The nature surrounding the Bay Area is also a draw for those living in the region. There are dozens of well-known nature walks and hikes in the surrounding wilderness which residents enjoy year-round thanks to temperatures that remain in the 60’s and 70’s no matter the season. Those living in the Bay Area are as committed to protecting their environment as they are to enjoying it; there are legally required commuter benefits for residents in this region, as well as efforts in the works to reduce waste generation by 15 percent and landfill disposal by 50 percent by 2030.
San Francisco also offers a unique array of residential neighborhoods that each have their own personality. This diverse layout has allowed millennials, retirees, families, and active professionals alike to find somewhere they belong within the city.
Working in the San Francisco Bay Area
As the worldwide hub of technology and innovation, high-level professionals across the globe have flocked to the Bay Area for years, increasing both the number of roles and the overall need for high-skilled employees across all industries.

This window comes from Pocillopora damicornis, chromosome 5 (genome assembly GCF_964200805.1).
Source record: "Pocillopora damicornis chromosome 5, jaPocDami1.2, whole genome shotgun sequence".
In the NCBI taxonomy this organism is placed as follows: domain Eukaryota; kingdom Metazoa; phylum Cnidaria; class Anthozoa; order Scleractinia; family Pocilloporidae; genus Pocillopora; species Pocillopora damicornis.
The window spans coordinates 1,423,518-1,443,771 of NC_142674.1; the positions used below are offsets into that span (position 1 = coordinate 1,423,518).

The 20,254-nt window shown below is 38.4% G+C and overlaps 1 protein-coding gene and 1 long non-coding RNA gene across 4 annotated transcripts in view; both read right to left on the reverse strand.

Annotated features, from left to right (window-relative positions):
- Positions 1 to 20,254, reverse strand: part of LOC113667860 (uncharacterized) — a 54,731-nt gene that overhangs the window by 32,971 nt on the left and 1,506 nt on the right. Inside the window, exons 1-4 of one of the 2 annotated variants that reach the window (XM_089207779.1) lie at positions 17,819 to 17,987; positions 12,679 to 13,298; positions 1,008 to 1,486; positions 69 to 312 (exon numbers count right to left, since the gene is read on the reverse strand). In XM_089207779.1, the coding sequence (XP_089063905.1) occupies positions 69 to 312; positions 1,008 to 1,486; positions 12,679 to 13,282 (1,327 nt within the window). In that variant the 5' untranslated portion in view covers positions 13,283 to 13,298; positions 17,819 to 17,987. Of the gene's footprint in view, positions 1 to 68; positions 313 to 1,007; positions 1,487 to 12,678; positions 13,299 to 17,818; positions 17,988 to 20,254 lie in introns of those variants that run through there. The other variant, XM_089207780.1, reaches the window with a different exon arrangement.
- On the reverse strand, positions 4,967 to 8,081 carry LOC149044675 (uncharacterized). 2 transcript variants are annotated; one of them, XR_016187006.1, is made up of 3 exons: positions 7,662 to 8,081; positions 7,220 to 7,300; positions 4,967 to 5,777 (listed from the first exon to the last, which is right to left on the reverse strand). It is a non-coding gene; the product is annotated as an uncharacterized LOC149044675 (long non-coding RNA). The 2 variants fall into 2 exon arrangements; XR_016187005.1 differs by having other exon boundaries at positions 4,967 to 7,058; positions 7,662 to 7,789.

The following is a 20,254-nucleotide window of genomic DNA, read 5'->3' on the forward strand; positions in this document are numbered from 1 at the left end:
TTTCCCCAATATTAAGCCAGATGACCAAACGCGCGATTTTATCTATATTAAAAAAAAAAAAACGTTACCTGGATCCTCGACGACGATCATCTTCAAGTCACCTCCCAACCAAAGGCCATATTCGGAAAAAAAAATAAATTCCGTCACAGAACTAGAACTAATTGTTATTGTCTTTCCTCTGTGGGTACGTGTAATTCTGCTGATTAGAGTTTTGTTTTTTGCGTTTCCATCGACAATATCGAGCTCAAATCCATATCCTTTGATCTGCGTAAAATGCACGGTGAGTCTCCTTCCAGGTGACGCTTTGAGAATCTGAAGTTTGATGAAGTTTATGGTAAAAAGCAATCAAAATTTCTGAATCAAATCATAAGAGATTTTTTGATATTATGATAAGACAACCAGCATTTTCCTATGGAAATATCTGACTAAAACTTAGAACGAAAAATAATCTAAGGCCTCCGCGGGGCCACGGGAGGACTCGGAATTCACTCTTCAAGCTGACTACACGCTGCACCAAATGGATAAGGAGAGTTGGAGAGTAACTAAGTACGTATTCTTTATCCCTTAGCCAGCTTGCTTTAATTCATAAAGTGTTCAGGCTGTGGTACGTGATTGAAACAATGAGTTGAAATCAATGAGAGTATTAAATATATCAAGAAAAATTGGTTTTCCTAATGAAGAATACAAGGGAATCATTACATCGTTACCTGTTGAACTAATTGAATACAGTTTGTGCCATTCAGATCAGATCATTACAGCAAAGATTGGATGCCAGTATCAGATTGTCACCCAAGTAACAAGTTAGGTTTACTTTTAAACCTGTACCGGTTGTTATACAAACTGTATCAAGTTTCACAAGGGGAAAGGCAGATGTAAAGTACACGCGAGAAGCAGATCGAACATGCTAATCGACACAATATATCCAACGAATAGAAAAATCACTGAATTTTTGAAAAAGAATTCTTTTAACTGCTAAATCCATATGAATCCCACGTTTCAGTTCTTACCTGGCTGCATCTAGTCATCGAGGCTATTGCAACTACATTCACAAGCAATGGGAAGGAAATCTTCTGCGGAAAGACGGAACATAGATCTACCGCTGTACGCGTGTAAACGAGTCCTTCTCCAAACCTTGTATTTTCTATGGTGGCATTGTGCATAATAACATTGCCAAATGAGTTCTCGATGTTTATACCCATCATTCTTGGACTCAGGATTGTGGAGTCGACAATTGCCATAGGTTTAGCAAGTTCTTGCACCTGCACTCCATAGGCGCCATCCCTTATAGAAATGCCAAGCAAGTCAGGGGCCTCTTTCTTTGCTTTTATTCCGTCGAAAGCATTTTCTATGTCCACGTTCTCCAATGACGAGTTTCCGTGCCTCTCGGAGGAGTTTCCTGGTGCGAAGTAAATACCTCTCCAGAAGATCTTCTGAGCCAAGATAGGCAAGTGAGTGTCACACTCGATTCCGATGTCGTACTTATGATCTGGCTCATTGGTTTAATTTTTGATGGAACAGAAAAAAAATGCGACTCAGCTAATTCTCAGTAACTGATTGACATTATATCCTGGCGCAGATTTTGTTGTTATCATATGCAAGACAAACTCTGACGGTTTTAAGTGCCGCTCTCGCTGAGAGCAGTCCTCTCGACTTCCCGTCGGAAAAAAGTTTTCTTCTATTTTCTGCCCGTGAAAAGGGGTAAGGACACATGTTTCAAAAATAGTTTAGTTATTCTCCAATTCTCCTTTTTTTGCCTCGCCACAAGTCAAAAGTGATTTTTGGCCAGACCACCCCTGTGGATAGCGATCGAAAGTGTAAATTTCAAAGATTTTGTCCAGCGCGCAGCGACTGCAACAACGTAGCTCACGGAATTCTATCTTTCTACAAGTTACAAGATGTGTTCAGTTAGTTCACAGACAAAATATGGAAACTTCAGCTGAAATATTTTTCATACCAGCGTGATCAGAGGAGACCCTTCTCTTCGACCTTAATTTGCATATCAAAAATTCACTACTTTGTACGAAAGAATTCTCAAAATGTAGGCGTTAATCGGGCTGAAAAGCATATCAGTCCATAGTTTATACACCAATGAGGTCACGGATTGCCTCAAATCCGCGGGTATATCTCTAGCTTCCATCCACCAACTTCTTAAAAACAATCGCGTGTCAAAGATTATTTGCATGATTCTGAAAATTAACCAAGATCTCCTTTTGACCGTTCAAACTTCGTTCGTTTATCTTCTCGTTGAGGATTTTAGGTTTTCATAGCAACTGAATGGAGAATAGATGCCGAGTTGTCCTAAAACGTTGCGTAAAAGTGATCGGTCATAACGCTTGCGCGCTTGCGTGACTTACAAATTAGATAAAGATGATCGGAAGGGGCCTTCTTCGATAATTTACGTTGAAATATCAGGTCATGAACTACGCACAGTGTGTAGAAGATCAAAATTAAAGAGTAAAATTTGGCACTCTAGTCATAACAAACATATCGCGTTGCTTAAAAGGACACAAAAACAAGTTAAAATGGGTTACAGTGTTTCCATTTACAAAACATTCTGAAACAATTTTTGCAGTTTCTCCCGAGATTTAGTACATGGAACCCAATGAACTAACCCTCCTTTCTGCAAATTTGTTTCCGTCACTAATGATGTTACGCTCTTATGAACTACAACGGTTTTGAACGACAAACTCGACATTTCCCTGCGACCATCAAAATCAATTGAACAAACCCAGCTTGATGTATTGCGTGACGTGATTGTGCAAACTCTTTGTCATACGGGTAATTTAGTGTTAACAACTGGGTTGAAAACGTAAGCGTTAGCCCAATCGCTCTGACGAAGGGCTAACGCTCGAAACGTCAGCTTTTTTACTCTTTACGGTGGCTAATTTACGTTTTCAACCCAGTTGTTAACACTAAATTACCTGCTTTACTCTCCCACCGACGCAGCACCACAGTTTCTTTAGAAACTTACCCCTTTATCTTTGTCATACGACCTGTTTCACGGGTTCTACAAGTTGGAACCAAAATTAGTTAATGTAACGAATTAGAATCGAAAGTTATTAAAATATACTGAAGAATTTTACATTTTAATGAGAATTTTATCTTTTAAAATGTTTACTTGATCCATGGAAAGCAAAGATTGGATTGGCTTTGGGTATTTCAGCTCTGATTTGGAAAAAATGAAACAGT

San Francisco and Silicon Valley have each gained their own reputations within various industries, as well. Silicon Valley, for instance—which is home to top companies like Apple, Lyft, Slack, Oracle, Uber, and Eventbrite—is considered the number one tech hub in America, and is home to over 38,000 startup companies. This region added over 36,000 jobs in 2018, has an unemployment rate of 2.3 percent, and boasts an average salary of $139,755 per year.
San Francisco is seeing equally promising career outlooks. It employs over 3.9 million individuals across dozens of significant industry sectors and has an unemployment rate of only 2.2 percent as of 2018. The average salary in San Francisco is also at an all-time high of $89,271 per year—a 31 percent increase since 2018 and an 88 percent increase since 2014. These stats have earned San Francisco the ranking as the highest-paying city in the world in 2019, according to Deutsche Bank research.